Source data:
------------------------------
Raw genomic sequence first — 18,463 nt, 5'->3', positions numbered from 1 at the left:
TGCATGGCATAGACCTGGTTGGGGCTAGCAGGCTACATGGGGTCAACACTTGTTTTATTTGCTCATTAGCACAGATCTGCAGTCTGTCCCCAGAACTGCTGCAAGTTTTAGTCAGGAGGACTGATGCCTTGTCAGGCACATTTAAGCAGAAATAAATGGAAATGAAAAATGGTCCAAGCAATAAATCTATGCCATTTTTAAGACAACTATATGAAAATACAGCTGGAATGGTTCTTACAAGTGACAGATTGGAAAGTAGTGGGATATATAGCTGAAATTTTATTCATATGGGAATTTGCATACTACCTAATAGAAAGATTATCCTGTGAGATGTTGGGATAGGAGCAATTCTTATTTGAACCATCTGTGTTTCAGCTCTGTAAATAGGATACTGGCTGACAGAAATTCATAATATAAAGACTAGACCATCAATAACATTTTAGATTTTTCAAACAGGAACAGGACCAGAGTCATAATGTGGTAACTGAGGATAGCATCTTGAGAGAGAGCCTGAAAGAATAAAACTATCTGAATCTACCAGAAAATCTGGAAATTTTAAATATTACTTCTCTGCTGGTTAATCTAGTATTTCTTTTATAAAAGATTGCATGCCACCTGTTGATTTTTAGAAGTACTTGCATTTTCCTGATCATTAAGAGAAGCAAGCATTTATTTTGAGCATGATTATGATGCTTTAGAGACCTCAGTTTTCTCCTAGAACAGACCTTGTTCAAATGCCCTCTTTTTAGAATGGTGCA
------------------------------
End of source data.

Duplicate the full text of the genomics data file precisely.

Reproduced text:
Raw genomic sequence first — 18,463 nt, 5'->3', positions numbered from 1 at the left:
TGCATGGCATAGACCTGGTTGGGGCTAGCAGGCTACATGGGGTCAACACTTGTTTTATTTGCTCATTAGCACAGATCTGCAGTCTGTCCCCAGAACTGCTGCAAGTTTTAGTCAGGAGGACTGATGCCTTGTCAGGCACATTTAAGCAGAAATAAATGGAAATGAAAAATGGTCCAAGCAATAAATCTATGCCATTTTTAAGACAACTATATGAAAATACAGCTGGAATGGTTCTTACAAGTGACAGATTGGAAAGTAGTGGGATATATAGCTGAAATTTTATTCATATGGGAATTTGCATACTACCTAATAGAAAGATTATCCTGTGAGATGTTGGGATAGGAGCAATTCTTATTTGAACCATCTGTGTTTCAGCTCTGTAAATAGGATACTGGCTGACAGAAATTCATAATATAAAGACTAGACCATCAATAACATTTTAGATTTTTCAAACAGGAACAGGACCAGAGTCATAATGTGGTAACTGAGGATAGCATCTTGAGAGAGAGCCTGAAAGAATAAAACTATCTGAATCTACCAGAAAATCTGGAAATTTTAAATATTACTTCTCTGCTGGTTAATCTAGTATTTCTTTTATAAAAGATTGCATGCCACCTGTTGATTTTTAGAAGTACTTGCATTTTCCTGATCATTAAGAGAAGCAAGCATTTATTTTGAGCATGATTATGATGCTTTAGAGACCTCAGTTTTCTCCTAGAACAGACCTTGTTCAAATGCCCTCTTTTTAGAATGGTGCA